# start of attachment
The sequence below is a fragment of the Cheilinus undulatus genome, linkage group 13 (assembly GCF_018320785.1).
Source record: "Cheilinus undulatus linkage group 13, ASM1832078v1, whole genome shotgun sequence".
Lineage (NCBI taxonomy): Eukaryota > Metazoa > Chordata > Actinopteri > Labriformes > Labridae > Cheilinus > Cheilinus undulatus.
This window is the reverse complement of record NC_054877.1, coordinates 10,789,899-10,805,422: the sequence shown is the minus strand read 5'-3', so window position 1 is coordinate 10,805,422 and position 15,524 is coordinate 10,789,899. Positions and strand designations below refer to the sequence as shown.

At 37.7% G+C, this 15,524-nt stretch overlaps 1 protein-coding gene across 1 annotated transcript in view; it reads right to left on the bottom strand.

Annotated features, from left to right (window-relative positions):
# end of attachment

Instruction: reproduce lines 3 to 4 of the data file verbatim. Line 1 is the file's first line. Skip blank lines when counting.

Lineage (NCBI taxonomy): Eukaryota > Metazoa > Chordata > Actinopteri > Labriformes > Labridae > Cheilinus > Cheilinus undulatus.
This window is the reverse complement of record NC_054877.1, coordinates 10,789,899-10,805,422: the sequence shown is the minus strand read 5'-3', so window position 1 is coordinate 10,805,422 and position 15,524 is coordinate 10,789,899. Positions and strand designations below refer to the sequence as shown.